NestJS GraphQL API with TypeORM and Postgres

Reap the rewards of GraphQL in a NestJS app

/img/nestjs-graphql.png

In a previous post, I covered how to make a NestJS REST API using TypeORM and Postgres. While it is a relatively simple process to set up a REST API in NestJS, we still are left with the limitations of a REST API. REST depends on our endpoints being clearly defined and this is usually done using the frontend as a guide, cause obviously we want to provide the exact data the frontend needs.

But this is a problem. What if the frontend requirements change and we need an extra data field that is only available through a separate endpoint? Now we have to make two HTTP requests and we will have extra data which is wasteful for mobile internet usage. The other solution is to create a new endpoint on the backend, which is expensive.

Essentially, a REST api is too low level. We need something that offers a higher level of abstraction and that is GraphQL.

GraphQL is a query language specification created originally by Facebook as a solution to the problems described above. GraphQL offers a way for frontends to describe the exact data needed and the shape of the data. The data is defined on the backend as a GraphQL schema. A GraphQL request (known as a Query) looks like this:

{
    pokemon(id: 4) {
        name,
        types
    }
}

This returns a JSON response that looks like this:

{
    "data": {
        "pokemon": {
            "name": "Charmander",
            "types": ["Fire"]
        }
    }
}

You might notice that the data sent back follows the exact shape of the query. What about adding data though? We do that using GraphQL Mutations which look like this:

mutation{
    addPokemon(name: "Scorbunny", types: "Fire") {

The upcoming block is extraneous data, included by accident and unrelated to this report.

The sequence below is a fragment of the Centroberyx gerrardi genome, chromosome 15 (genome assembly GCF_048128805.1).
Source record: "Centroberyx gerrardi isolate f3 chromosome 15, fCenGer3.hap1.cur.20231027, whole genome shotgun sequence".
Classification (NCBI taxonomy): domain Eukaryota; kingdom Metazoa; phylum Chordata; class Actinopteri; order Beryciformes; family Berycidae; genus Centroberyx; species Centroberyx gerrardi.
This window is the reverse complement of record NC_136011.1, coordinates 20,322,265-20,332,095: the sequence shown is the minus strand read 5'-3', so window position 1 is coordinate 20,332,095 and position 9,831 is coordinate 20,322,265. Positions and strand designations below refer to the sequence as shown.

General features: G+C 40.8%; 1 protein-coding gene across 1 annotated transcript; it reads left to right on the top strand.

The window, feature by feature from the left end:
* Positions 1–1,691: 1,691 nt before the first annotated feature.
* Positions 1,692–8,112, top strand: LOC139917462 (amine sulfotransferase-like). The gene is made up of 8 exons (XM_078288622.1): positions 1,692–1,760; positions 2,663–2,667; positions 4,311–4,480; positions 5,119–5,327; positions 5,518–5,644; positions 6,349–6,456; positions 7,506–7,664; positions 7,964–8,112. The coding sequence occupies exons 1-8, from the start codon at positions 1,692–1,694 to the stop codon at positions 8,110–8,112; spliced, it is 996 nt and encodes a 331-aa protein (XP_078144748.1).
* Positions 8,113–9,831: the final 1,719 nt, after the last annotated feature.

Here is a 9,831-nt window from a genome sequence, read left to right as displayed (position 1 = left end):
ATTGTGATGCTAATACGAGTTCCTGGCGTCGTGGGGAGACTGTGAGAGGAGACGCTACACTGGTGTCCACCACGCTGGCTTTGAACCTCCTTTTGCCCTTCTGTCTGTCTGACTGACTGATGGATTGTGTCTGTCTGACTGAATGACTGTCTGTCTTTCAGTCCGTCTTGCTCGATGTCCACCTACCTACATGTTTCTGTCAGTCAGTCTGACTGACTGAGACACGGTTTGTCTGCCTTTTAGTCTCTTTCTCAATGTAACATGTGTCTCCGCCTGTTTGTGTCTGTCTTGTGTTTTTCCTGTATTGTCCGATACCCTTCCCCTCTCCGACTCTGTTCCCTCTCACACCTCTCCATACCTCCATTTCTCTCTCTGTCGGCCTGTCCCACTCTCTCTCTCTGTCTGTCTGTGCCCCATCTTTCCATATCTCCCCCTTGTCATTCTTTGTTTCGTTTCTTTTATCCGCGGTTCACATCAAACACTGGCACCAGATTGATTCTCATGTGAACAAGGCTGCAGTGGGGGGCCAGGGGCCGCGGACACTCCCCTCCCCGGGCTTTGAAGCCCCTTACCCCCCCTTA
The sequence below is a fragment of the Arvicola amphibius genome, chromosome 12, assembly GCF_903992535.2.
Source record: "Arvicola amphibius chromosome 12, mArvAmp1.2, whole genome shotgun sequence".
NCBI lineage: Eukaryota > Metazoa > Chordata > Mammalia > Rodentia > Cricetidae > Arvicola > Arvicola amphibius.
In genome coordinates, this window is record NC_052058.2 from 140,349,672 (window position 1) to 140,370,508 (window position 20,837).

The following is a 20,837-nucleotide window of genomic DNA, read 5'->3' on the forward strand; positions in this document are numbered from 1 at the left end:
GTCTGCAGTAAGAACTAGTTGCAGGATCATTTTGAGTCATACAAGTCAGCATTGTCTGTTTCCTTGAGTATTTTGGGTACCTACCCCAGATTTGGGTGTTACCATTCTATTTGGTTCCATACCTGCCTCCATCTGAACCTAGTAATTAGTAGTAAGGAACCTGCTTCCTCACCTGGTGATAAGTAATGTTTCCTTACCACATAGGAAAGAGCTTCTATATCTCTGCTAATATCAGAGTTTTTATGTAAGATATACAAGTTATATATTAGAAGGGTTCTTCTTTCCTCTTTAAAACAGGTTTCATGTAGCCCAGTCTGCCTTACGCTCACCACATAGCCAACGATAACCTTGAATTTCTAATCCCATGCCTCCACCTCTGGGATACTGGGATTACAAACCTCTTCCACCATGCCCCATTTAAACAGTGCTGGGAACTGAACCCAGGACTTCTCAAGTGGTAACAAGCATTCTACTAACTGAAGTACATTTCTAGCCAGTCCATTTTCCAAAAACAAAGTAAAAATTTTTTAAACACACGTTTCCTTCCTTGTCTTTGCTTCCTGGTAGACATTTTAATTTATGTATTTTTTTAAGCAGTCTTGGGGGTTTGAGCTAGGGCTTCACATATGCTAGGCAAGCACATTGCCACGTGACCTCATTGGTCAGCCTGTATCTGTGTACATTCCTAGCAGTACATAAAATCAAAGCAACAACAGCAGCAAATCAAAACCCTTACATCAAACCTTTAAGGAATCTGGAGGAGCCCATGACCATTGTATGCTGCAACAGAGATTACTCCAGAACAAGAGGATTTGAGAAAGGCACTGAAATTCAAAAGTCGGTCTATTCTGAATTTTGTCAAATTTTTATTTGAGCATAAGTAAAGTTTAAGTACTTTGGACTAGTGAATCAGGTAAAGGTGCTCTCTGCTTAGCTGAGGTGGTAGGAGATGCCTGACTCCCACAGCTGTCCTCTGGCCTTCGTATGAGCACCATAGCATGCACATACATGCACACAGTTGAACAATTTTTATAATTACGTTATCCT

id,
        name,
        types
    }
}

This will give a response that looks something like this:

{
    "data": {
        "pokemon": {
            "id": 912,
            "name": "Scorbunny",
            "types": ["Fire"]
        }
    }
}

Of course there is a lot more to GraphQL than just that. If you want a more in depth look into what GraphQL is capable, there is no better place to start than the official documentation. The rest of this post will focus on creating a GraphQL API on the server side using NestJS and TypeORM.

Setting up the project

We will first install NestJS (if you don’t already have it installed) using NPM and use the Nest CLI to scaffold a new Nest project

$ npm i -g @nestjs/cli 
$ nest new nest-app 

The database I will choose to integrate with is Postgres although you can use any database of your choice. We will be using TypeORM as our ORM (Object Relation Mapping) which essentially removes the burden of writing raw SQL, as our ORM will handle communication with the database.

If you do not have Postgres installed, follow the steps to install Postgres on your OS. For instance you can use the official installer for Windows, use Homebrew on MacOS or apt on Ubuntu. Once postgres is installed, we will create a new database using the Postgres CLI. On Linux and MacOS the steps will be as follows:

$ sudo -u postgres psql
postgres=# createdb rohan
postgres=# \q
$ psql
rohan=# \password
rohan=# Enter new password:
rohan=# Retype new password:

Setting up dependencies and config

Firstly we will install the necessary dependencies. TypeORM is the suggested ORM and is very good for connecting with Postgres. NestJS also has its own way of configuring GraphQL which uses apollo-server under the hood.

yarn add pg typeorm @nestjs/typeorm @nestjs/graphql apollo-server-express graphql-tools type-graphql graphql

Next we will create a config file at the root of our project and call it ormconfig.json. This file is automatically pulled in by TypeORM.

// ormconfig.json
{
    "type": "postgres",
    "host": "localhost",
    "port": 5432,
    "username": "rohan",
    "password": "password",
    "database": "rohan",
    "entities": ["dist/**/*.entity.js"],
    "synchronize": true,
    "logging": true
}

In NestJS each component has its own module where we encapsulate everything associated to the module, including providers, controllers and other modules. The root module file is app.module.ts, and it is here that we will specify external modules our entire app will have access to, which are GraphQL and TypeORM. We will use it to set up a schema for a pokemon componenent which we will soon define.

// src/app.module.ts

import { Module } from '@nestjs/common'
import { AppController } from './app.controller'
import { TypeOrmModule } from '@nestjs/typeorm'
import { AppService } from './app.service'
import { GraphQLModule } from '@nestjs/graphql'
import { PokemonModule } from './pokemon/pokemon.module'
@Module({
	imports: [
		TypeOrmModule.forRoot(),
		GraphQLModule.forRoot({